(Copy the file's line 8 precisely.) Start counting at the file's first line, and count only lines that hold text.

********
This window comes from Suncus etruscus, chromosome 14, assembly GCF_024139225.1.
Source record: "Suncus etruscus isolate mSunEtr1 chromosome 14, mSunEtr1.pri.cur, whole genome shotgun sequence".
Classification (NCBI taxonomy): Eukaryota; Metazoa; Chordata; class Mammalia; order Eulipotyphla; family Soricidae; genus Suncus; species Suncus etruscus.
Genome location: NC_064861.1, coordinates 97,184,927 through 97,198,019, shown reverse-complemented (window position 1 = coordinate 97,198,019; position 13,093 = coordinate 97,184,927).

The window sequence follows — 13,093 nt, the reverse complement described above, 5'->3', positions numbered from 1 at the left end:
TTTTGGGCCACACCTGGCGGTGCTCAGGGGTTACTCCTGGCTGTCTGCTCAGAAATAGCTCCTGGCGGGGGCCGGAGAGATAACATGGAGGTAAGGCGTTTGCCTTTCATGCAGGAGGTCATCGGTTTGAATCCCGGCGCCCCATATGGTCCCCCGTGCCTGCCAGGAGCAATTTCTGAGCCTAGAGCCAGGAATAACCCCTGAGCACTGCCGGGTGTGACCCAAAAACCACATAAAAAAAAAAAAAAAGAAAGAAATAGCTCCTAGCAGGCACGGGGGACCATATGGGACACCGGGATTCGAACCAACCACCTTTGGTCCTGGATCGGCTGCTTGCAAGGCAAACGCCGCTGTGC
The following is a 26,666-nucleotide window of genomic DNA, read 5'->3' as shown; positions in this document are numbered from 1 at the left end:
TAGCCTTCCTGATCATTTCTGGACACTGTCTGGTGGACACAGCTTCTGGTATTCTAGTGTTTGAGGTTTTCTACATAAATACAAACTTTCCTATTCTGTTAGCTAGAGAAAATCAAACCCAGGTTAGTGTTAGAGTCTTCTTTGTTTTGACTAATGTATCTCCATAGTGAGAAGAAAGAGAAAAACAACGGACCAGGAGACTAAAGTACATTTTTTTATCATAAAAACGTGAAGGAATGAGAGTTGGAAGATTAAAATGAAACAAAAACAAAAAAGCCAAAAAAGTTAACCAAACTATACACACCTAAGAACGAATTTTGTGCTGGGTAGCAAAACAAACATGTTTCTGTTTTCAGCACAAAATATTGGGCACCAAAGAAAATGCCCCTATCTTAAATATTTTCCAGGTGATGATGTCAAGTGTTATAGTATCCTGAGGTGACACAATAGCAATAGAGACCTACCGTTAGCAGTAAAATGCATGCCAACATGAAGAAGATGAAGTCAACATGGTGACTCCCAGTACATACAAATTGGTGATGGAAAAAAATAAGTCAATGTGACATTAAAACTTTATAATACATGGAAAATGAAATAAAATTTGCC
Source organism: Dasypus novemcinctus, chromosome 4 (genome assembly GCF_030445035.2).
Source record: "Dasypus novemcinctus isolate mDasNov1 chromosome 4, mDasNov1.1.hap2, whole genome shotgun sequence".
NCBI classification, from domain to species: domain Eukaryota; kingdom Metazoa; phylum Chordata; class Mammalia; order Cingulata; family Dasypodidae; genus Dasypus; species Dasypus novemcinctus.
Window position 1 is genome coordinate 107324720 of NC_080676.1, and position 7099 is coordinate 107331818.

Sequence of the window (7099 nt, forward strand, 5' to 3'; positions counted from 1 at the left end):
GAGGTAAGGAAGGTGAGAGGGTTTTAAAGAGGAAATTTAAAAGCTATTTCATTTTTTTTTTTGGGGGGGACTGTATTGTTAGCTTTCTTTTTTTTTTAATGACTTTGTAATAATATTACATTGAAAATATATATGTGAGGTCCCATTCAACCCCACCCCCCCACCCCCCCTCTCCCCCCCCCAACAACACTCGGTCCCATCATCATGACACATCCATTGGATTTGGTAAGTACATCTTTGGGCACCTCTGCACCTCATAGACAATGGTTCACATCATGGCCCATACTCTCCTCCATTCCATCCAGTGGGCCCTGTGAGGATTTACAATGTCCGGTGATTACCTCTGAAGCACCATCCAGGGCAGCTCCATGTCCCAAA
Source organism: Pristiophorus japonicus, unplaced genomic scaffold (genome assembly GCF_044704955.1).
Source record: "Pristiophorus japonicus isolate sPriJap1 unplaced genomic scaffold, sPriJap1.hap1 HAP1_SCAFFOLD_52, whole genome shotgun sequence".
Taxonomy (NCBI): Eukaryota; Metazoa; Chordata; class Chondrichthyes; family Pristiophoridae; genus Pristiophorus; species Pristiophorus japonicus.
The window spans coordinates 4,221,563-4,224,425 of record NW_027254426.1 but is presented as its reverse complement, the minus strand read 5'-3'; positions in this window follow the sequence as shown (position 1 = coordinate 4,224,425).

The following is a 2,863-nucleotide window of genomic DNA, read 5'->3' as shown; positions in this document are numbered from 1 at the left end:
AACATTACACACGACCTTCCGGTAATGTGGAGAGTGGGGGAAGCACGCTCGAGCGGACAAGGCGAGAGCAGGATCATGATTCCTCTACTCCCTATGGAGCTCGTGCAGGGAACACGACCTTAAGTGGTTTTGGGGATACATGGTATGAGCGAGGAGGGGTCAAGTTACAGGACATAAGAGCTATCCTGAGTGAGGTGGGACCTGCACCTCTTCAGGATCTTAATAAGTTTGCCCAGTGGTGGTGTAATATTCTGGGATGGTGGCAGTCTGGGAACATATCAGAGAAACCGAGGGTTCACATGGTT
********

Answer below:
TAGCCTTCCTGATCATTTCTGGACACTGTCTGGTGGACACAGCTTCTGGTATTCTAGTGTTTGAGGTTTTCTACATAAATACAAACTTTCCTATTCTGTTAGCTAGAGAAAATCAAACCCAGGTTAGTGTTAGAGTCTTCTTTGTTTTGACTAATGTATCTCCATAGTGAGAAGAAAGAGAAAAACAACGGACCAGGAGACTAAAGTACATTTTTTTATCATAAAAACGTGAAGGAATGAGAGTTGGAAGATTAAAATGAAACAAAAACAAAAAAGCCAAAAAAGTTAACCAAACTATACACACCTAAGAACGAATTTTGTGCTGGGTAGCAAAACAAACATGTTTCTGTTTTCAGCACAAAATATTGGGCACCAAAGAAAATGCCCCTATCTTAAATATTTTCCAGGTGATGATGTCAAGTGTTATAGTATCCTGAGGTGACACAATAGCAATAGAGACCTACCGTTAGCAGTAAAATGCATGCCAACATGAAGAAGATGAAGTCAACATGGTGACTCCCAGTACATACAAATTGGTGATGGAAAAAAATAAGTCAATGTGACATTAAAACTTTATAATACATGGAAAATGAAATAAAATTTGCC